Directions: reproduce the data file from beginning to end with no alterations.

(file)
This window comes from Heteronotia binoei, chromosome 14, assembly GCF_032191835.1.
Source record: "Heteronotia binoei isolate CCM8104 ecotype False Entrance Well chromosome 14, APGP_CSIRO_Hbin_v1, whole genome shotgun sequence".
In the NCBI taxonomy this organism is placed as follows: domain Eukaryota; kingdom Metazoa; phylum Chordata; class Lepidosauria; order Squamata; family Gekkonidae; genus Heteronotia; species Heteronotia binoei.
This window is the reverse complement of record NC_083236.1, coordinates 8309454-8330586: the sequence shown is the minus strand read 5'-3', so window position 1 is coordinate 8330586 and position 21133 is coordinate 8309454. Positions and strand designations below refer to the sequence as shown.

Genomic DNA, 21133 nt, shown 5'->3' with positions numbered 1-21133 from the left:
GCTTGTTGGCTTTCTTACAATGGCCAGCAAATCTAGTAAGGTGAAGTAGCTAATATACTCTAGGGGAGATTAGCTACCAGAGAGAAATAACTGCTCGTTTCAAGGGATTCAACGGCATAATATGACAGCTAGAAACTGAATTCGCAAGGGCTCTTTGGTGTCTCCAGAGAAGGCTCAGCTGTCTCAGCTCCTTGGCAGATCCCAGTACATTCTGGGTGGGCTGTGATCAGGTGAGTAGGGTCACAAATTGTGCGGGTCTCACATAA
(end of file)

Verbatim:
This window comes from Heteronotia binoei, chromosome 14, assembly GCF_032191835.1.
Source record: "Heteronotia binoei isolate CCM8104 ecotype False Entrance Well chromosome 14, APGP_CSIRO_Hbin_v1, whole genome shotgun sequence".
In the NCBI taxonomy this organism is placed as follows: domain Eukaryota; kingdom Metazoa; phylum Chordata; class Lepidosauria; order Squamata; family Gekkonidae; genus Heteronotia; species Heteronotia binoei.
This window is the reverse complement of record NC_083236.1, coordinates 8309454-8330586: the sequence shown is the minus strand read 5'-3', so window position 1 is coordinate 8330586 and position 21133 is coordinate 8309454. Positions and strand designations below refer to the sequence as shown.

Genomic DNA, 21133 nt, shown 5'->3' with positions numbered 1-21133 from the left:
GCTTGTTGGCTTTCTTACAATGGCCAGCAAATCTAGTAAGGTGAAGTAGCTAATATACTCTAGGGGAGATTAGCTACCAGAGAGAAATAACTGCTCGTTTCAAGGGATTCAACGGCATAATATGACAGCTAGAAACTGAATTCGCAAGGGCTCTTTGGTGTCTCCAGAGAAGGCTCAGCTGTCTCAGCTCCTTGGCAGATCCCAGTACATTCTGGGTGGGCTGTGATCAGGTGAGTAGGGTCACAAATTGTGCGGGTCTCACATAA